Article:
Making progress in raising awareness
Government proposals on policies and regulations, relevant to those living with allergies, have been coming thick and fast of late. In the last few weeks alone, our Allergy Advisor has made submissions on Allergy NZ’s behalf to Medsafe, the Ministry of Health, and NZ Food Safety.
Medsafe sought our views on proposed warning statements on medication labels for substances, including food, that may cause an allergic reaction. Currently, medicines and related products are required to have a data sheet (which can be found in packaging or on Medsafe’s website) which may state they should not be used (i.e. are ‘contraindicated’) by people with a particular food allergy. However, unlike manufactured food products, medicines and therapeutic products are not required to list all the ingredients, including food allergens, on the label, let alone provide warning statements.
This was an issue which affected several children with cow’s milk allergy in 2017. They had reactions after being treated with dental varnish. The main ingredient was ‘CPP’ – casein-phospho-peptide – which is made from cow’s milk. Although milk allergy was listed on the product data sheet as a contraindication for use in people with cow’s milk allergy, there was no warning statement on the product label itself to alert either the dental practitioner or the family.
Food allergens such as milk (dairy), wheat (gluten), soy and peanut are increasingly being used in medicines as excipients or fillers (non-active ingredients), and in some therapeutic products as the active ingredient.
Allergy NZ’s submission applauded the move to require warning statements on medicines, including prescription items, from September 2020. The main recommendation made to Medsafe was that food allergen labelling should be consistent with those required on food products (as per the FSANZ Food Code), otherwise the warning statements could be confusing for consumers.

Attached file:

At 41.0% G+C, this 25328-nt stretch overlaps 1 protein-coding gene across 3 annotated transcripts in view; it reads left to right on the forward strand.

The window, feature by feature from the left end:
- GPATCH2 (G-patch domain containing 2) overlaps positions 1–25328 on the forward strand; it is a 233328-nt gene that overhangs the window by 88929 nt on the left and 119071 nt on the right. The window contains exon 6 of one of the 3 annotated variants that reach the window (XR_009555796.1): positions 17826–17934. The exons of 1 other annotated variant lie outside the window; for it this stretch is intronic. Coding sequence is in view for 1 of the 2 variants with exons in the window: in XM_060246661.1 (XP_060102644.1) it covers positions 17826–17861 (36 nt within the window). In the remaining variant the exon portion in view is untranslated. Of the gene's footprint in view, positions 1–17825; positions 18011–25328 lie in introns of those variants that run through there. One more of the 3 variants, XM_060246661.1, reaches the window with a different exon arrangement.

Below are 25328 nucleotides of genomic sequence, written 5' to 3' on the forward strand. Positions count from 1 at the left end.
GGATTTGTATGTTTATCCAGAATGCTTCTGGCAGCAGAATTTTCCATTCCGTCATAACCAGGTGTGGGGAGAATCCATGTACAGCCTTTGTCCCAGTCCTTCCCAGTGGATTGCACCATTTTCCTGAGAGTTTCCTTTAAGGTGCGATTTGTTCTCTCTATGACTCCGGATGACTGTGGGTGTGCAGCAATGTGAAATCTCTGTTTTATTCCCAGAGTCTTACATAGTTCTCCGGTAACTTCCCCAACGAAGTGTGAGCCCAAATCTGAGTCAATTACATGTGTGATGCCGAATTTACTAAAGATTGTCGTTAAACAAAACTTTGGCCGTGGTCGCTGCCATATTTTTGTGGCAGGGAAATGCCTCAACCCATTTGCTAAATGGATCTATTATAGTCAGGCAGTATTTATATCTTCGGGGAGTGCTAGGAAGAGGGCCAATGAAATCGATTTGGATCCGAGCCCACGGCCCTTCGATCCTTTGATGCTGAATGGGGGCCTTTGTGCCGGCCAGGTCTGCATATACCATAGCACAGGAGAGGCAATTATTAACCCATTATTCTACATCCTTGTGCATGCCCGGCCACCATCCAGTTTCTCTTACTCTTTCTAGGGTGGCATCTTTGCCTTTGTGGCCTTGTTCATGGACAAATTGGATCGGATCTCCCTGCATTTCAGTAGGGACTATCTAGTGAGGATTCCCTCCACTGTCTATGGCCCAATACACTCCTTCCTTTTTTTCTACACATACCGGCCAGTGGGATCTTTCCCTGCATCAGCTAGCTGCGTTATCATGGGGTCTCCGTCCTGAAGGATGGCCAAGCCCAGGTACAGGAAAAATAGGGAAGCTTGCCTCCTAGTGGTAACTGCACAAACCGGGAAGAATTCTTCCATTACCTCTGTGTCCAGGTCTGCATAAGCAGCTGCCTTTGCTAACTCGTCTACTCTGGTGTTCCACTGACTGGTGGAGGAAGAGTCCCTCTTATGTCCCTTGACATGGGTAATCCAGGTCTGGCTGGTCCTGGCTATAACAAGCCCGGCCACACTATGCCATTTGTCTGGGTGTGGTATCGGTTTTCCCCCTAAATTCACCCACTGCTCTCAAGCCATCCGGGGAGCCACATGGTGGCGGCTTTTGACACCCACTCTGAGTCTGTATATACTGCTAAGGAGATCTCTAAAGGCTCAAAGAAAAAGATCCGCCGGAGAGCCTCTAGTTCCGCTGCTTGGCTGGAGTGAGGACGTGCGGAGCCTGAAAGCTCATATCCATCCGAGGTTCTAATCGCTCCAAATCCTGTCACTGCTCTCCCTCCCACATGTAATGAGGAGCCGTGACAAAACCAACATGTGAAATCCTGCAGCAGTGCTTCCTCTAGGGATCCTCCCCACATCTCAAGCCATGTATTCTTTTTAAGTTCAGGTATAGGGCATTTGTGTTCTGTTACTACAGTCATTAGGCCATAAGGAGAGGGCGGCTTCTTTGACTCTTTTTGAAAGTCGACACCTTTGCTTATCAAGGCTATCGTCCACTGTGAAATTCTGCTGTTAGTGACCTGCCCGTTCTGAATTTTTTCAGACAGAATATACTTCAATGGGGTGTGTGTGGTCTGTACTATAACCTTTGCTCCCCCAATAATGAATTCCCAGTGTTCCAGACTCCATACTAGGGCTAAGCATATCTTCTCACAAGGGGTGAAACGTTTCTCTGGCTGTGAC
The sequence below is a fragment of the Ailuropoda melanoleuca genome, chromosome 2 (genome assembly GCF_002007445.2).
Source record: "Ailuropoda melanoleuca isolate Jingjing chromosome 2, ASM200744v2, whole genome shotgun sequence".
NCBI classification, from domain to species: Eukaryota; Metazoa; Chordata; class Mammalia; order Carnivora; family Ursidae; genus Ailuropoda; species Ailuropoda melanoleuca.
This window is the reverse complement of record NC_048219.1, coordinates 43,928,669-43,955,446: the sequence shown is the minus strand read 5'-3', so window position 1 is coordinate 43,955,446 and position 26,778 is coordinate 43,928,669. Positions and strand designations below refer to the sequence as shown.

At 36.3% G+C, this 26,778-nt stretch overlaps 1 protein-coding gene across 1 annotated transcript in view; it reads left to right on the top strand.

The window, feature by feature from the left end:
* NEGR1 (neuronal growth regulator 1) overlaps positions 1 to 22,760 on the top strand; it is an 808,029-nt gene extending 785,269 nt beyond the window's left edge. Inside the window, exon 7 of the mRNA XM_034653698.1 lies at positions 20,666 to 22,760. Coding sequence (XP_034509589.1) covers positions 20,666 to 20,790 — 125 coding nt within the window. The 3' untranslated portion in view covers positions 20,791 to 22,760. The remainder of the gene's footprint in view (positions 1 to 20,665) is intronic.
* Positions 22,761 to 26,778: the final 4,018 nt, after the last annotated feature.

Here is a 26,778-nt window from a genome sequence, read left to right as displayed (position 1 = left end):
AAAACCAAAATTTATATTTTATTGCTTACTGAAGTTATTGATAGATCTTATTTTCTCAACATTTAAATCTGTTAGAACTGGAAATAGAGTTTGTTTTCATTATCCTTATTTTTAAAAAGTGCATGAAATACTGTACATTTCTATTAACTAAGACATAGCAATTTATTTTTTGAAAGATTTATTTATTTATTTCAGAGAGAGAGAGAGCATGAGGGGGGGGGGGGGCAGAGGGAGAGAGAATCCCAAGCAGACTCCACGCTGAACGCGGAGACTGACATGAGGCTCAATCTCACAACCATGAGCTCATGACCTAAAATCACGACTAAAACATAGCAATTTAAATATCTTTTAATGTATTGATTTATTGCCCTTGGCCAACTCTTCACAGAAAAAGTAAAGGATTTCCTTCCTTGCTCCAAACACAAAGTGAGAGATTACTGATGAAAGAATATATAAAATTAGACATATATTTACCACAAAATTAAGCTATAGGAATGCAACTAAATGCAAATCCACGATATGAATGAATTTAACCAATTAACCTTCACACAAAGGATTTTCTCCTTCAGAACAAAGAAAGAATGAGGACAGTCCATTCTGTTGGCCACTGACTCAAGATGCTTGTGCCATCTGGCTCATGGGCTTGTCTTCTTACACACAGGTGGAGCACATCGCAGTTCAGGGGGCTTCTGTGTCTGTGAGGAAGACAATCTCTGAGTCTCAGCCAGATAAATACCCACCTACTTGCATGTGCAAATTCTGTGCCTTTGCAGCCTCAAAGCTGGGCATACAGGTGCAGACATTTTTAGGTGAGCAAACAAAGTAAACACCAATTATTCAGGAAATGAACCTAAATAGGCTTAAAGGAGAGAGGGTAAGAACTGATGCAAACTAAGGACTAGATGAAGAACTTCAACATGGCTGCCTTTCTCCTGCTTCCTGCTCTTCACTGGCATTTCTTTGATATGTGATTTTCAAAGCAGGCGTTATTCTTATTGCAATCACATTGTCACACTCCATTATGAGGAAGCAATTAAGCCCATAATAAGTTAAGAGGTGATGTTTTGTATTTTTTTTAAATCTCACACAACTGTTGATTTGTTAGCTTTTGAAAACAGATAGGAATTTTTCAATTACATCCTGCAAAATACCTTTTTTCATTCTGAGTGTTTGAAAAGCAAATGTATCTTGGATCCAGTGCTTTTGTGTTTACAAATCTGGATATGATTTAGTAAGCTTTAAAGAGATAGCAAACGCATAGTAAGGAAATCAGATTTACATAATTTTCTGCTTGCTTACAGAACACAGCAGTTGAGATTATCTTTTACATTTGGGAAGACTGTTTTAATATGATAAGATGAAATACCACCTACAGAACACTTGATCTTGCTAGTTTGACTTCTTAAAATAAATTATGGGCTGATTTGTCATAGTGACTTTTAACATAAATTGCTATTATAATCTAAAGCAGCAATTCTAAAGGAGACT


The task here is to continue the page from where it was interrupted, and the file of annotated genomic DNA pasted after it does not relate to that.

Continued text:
Our second submission was in response to a request for feedback on the draft ‘Maternal (Pregnant and Breastfeeding Women), Infant and Toddler Dietary Statements’. These are currently being revised on behalf of the Ministry of Health. Our recommendations were made in line with the Australasian Society of Clinical Immunology and Allergy’s (ASCIA) recommendations on prevention of allergy:
Most recently, Allergy NZ provided feedback to NZ Food Safety (part of the Ministry of Primary Industries) on their draft ‘Strategy for NZ Food Safety’. Their consultation document noted that one of the drivers for the strategy was the ‘increased awareness of allergies’.
Allergy New Zealand made several recommendations. One was the need for New Zealand research into prevalence and patterns of food allergy as well as potential effects of lifestyle changes and climate change (currently most of our knowledge is based on overseas research).
Making the food regulatory system more accessible to consumers was another, including providing consumers with information and education on how the system works. Utilising social media to inform consumers of food recalls was another recommendation.Other recommendations were for education and support on food allergen management for food services and consideration to be given to mandatory reporting of food-triggered allergic reactions related to undeclared allergens in food for sale.